Thursday, March 3, 2022

A brief consideration of opera costumes and updating

I posted the following as a comment to a YouTube video about historical costume accuracy in movies, television, and theatre:

From Maria Stuarda at the Met
The costumes were highly praised,
but the confrontation scene only
happened in the novel. 

This was fascinating. You make me think of all the inaccurate opera productions--at every budget level--I have seen. A very low-budget organization can be forgiven for using what they have in their costume shop rather than going to the expense of making or renting a more accurate costume.  But really? Donna Elvira (Don Giovanni, late 18th century) dressed like Lady Bracknell (The Importance of Being Earnest, 1900)?  

Another questionable practice in the opera world is updating the historical era of the story, when in so many cases the relationships in the story only work in the original time period of the story. OK, Parsifal in a post-apocalyptic world can work because the story is sort of timeless. The Marriage of Figaro in Trump Tower--the infamous Peter Sellars production from the 1980s--or Elixir of Love that looks like the movie Baghdad Cafe? Although I have seen it work, more often than not the incorrect detail of the less remote historical period they have chosen (no, not every opera works with Jackie  O. fashions!) over the historical period in the original story is more distracting than clarifying. True, the original libretti and/or the literary works they were based on are often very inaccurate in portrayals of historical period or events, but this just adds insult to injury.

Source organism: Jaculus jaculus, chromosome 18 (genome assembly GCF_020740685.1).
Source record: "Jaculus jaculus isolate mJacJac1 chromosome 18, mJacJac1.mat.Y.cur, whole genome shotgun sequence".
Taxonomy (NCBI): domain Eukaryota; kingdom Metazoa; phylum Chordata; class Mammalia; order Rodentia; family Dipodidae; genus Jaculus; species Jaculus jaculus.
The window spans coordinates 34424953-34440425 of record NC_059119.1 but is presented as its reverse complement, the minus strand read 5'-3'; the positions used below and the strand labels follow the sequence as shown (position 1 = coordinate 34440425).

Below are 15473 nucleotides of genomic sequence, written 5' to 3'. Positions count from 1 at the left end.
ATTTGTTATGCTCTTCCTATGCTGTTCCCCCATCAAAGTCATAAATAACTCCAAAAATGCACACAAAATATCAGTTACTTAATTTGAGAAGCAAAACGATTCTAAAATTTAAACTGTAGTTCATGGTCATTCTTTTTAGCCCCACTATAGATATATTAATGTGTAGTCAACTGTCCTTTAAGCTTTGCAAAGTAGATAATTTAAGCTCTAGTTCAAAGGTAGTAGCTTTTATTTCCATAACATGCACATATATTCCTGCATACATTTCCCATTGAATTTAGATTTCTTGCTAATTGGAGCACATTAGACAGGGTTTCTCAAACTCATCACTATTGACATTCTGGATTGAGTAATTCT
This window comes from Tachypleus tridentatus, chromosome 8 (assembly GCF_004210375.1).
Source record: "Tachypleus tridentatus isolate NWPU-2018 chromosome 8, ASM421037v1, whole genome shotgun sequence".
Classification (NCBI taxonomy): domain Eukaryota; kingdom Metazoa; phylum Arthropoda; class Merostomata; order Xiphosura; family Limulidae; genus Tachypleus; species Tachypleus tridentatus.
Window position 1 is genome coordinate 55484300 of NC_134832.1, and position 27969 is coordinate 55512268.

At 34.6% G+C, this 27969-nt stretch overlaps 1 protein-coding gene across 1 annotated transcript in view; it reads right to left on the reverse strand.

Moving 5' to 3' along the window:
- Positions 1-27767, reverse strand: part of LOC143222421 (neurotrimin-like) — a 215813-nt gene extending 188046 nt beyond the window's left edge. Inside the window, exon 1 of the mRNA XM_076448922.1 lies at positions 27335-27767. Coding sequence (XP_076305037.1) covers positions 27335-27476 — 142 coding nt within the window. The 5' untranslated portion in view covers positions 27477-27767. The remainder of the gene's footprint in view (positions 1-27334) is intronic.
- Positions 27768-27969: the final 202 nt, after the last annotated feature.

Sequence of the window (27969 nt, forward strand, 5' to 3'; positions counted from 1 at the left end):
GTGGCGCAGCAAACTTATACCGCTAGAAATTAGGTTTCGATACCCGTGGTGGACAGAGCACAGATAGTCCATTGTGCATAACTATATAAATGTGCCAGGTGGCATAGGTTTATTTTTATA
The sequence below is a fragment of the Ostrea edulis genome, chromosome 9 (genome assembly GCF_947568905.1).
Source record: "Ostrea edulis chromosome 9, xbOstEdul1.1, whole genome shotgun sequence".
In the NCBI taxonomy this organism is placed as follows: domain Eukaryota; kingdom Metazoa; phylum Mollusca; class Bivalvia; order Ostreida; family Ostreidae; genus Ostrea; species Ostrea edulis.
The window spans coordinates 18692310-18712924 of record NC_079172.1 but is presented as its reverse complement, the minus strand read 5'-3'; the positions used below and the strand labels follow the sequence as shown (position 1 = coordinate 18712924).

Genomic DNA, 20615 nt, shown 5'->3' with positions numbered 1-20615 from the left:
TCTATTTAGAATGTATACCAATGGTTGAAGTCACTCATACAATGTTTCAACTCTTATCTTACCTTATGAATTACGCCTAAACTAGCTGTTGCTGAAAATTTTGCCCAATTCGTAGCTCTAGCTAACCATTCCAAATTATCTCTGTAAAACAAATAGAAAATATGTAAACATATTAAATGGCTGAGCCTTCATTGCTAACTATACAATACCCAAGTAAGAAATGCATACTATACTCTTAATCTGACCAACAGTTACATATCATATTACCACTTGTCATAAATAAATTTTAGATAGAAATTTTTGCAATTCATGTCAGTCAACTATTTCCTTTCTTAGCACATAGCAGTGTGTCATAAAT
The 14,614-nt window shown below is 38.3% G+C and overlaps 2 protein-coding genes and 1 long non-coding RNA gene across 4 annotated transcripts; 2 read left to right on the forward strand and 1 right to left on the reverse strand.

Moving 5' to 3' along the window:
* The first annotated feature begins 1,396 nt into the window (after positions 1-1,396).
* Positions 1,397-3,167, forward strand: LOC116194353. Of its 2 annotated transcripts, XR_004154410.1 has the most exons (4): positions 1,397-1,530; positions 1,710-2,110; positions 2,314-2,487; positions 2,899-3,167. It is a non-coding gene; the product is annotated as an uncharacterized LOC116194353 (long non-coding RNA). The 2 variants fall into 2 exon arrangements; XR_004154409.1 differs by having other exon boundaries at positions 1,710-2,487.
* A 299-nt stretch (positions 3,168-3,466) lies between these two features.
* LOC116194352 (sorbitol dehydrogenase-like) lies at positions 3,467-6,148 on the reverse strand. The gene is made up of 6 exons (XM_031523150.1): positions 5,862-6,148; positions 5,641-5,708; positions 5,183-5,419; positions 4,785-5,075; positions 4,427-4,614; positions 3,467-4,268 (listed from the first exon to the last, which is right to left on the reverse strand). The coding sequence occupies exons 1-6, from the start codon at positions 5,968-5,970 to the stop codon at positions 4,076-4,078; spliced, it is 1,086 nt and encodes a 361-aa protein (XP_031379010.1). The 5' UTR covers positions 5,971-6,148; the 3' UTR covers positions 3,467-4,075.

Your thoughts? 

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